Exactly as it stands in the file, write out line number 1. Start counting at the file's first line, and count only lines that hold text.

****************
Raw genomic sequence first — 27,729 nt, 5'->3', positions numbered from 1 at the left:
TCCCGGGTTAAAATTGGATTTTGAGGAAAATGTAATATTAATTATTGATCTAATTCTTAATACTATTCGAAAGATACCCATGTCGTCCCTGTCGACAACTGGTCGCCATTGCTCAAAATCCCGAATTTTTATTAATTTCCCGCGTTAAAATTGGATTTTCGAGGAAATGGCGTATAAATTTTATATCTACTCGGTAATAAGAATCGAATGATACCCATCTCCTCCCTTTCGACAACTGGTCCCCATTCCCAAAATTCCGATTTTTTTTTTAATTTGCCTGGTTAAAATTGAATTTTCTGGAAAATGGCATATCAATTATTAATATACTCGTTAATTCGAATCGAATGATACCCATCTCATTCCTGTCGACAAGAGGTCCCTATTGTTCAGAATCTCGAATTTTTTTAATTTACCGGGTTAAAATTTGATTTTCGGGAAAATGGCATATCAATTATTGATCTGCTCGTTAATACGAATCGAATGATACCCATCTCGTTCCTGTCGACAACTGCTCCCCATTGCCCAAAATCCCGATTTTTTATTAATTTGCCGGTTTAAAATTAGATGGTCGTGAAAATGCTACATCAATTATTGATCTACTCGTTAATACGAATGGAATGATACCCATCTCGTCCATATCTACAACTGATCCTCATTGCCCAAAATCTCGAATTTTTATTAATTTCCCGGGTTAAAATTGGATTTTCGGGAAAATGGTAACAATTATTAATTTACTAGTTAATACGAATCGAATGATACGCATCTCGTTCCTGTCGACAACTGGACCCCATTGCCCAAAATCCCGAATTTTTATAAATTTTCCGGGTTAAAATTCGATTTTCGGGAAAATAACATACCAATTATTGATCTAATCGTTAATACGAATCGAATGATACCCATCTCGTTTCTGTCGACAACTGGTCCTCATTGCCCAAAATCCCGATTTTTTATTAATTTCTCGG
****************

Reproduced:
Raw genomic sequence first — 27,729 nt, 5'->3', positions numbered from 1 at the left: